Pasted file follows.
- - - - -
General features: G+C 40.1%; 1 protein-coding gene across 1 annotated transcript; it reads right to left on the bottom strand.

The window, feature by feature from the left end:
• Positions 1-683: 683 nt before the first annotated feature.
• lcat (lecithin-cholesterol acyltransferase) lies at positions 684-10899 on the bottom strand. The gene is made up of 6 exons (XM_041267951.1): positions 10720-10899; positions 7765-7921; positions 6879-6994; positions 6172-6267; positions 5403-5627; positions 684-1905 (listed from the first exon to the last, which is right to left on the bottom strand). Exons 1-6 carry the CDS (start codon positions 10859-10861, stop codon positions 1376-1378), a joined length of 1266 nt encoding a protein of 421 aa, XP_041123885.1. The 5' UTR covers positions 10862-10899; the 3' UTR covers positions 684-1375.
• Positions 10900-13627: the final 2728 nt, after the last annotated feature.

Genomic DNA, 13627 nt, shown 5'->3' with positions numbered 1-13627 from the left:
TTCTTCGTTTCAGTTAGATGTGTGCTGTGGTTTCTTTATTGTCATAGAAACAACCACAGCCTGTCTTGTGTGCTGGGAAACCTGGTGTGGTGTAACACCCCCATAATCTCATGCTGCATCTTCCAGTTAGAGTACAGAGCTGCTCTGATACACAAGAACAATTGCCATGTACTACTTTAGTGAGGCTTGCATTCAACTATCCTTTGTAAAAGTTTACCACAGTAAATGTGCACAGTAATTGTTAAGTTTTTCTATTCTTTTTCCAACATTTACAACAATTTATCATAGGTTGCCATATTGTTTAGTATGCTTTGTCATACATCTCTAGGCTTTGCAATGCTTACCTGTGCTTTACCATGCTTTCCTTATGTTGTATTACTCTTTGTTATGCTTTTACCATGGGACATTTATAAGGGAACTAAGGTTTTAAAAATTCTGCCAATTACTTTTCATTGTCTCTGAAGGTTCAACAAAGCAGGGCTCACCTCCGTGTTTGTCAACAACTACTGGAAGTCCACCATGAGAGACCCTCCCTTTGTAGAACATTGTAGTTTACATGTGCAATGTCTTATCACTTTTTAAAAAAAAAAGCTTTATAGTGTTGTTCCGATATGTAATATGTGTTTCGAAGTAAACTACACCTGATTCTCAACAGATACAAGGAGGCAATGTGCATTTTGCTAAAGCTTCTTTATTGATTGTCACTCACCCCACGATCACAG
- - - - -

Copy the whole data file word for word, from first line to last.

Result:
General features: G+C 40.1%; 1 protein-coding gene across 1 annotated transcript; it reads right to left on the bottom strand.

The window, feature by feature from the left end:
• Positions 1-683: 683 nt before the first annotated feature.
• lcat (lecithin-cholesterol acyltransferase) lies at positions 684-10899 on the bottom strand. The gene is made up of 6 exons (XM_041267951.1): positions 10720-10899; positions 7765-7921; positions 6879-6994; positions 6172-6267; positions 5403-5627; positions 684-1905 (listed from the first exon to the last, which is right to left on the bottom strand). Exons 1-6 carry the CDS (start codon positions 10859-10861, stop codon positions 1376-1378), a joined length of 1266 nt encoding a protein of 421 aa, XP_041123885.1. The 5' UTR covers positions 10862-10899; the 3' UTR covers positions 684-1375.
• Positions 10900-13627: the final 2728 nt, after the last annotated feature.

Genomic DNA, 13627 nt, shown 5'->3' with positions numbered 1-13627 from the left:
TTCTTCGTTTCAGTTAGATGTGTGCTGTGGTTTCTTTATTGTCATAGAAACAACCACAGCCTGTCTTGTGTGCTGGGAAACCTGGTGTGGTGTAACACCCCCATAATCTCATGCTGCATCTTCCAGTTAGAGTACAGAGCTGCTCTGATACACAAGAACAATTGCCATGTACTACTTTAGTGAGGCTTGCATTCAACTATCCTTTGTAAAAGTTTACCACAGTAAATGTGCACAGTAATTGTTAAGTTTTTCTATTCTTTTTCCAACATTTACAACAATTTATCATAGGTTGCCATATTGTTTAGTATGCTTTGTCATACATCTCTAGGCTTTGCAATGCTTACCTGTGCTTTACCATGCTTTCCTTATGTTGTATTACTCTTTGTTATGCTTTTACCATGGGACATTTATAAGGGAACTAAGGTTTTAAAAATTCTGCCAATTACTTTTCATTGTCTCTGAAGGTTCAACAAAGCAGGGCTCACCTCCGTGTTTGTCAACAACTACTGGAAGTCCACCATGAGAGACCCTCCCTTTGTAGAACATTGTAGTTTACATGTGCAATGTCTTATCACTTTTTAAAAAAAAAAGCTTTATAGTGTTGTTCCGATATGTAATATGTGTTTCGAAGTAAACTACACCTGATTCTCAACAGATACAAGGAGGCAATGTGCATTTTGCTAAAGCTTCTTTATTGATTGTCACTCACCCCACGATCACAG